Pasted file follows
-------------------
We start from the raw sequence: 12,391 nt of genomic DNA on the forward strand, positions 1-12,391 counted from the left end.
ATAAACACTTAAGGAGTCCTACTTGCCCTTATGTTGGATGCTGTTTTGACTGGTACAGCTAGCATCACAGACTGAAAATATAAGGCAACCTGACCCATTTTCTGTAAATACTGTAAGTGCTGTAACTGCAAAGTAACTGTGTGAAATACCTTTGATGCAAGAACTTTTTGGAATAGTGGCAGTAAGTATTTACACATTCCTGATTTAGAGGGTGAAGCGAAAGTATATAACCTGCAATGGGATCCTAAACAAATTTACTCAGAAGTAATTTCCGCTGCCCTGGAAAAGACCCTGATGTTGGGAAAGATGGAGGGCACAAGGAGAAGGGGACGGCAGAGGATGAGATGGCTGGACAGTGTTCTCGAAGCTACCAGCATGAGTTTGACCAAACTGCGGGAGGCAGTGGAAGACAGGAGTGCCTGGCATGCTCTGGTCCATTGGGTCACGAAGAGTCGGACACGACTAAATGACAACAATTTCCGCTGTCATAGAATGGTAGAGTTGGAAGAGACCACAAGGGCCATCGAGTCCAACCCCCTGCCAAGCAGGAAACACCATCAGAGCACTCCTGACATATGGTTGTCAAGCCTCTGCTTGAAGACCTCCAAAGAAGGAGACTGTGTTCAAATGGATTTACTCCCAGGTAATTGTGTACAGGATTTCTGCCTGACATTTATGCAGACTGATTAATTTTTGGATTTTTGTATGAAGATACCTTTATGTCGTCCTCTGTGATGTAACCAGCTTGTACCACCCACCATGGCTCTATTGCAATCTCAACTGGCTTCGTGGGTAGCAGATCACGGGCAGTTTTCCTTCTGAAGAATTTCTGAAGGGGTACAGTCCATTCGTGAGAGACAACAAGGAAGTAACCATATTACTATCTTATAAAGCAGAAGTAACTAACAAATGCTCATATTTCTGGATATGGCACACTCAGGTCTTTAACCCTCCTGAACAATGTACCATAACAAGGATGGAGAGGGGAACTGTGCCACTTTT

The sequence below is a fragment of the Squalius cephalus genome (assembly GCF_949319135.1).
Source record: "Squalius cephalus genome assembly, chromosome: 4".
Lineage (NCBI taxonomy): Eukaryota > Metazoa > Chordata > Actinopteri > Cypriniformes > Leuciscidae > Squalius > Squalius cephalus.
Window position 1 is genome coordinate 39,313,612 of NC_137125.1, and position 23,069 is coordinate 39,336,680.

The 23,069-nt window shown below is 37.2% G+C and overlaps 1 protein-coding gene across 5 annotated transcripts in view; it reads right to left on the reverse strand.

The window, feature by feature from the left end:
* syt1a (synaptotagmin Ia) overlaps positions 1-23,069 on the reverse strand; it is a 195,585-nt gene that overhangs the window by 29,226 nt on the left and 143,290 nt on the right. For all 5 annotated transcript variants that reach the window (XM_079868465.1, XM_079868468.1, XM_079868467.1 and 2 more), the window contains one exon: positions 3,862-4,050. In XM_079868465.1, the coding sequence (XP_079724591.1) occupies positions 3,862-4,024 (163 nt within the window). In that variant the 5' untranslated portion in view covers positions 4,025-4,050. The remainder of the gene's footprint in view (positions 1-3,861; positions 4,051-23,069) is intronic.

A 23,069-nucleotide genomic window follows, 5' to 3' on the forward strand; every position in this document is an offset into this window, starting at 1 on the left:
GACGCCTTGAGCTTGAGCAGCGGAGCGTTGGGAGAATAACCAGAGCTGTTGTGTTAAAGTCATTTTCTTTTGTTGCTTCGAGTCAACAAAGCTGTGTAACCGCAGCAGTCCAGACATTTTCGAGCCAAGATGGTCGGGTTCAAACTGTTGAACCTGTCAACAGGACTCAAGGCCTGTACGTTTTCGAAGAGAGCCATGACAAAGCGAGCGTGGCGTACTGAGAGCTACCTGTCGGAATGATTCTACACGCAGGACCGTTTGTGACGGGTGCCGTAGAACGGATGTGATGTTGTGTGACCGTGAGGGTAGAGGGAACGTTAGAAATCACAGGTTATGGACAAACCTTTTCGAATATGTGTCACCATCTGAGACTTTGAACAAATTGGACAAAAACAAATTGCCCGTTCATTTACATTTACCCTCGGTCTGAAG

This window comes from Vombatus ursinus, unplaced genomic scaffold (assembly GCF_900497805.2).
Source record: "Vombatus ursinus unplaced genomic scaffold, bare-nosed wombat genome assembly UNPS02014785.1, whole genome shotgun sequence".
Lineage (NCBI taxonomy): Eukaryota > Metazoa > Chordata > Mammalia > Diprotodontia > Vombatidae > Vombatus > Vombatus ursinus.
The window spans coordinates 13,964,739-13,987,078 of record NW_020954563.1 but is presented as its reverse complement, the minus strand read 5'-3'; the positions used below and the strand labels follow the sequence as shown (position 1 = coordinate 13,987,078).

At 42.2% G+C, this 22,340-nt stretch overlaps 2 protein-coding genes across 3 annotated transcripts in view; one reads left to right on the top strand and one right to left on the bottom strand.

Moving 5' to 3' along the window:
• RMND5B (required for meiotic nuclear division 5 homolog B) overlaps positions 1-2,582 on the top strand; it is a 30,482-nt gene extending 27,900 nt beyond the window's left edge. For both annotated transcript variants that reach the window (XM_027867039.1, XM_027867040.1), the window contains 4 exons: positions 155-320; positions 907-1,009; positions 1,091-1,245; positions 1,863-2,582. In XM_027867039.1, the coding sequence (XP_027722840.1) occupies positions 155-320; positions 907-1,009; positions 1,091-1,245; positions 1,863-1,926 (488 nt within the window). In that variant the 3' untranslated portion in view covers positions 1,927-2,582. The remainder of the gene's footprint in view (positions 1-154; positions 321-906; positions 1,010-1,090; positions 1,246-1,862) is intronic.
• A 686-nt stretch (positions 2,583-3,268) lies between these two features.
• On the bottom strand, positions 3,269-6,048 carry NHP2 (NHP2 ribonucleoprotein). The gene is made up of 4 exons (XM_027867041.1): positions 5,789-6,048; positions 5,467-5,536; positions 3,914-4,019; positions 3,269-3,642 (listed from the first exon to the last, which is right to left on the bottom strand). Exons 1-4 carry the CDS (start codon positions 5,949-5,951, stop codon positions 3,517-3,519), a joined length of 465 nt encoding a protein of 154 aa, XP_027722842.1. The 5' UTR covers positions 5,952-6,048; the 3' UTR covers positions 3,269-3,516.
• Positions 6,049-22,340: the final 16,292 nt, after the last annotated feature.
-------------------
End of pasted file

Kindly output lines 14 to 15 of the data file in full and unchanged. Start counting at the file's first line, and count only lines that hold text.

Lineage (NCBI taxonomy): Eukaryota > Metazoa > Chordata > Mammalia > Diprotodontia > Vombatidae > Vombatus > Vombatus ursinus.
The window spans coordinates 13,964,739-13,987,078 of record NW_020954563.1 but is presented as its reverse complement, the minus strand read 5'-3'; the positions used below and the strand labels follow the sequence as shown (position 1 = coordinate 13,987,078).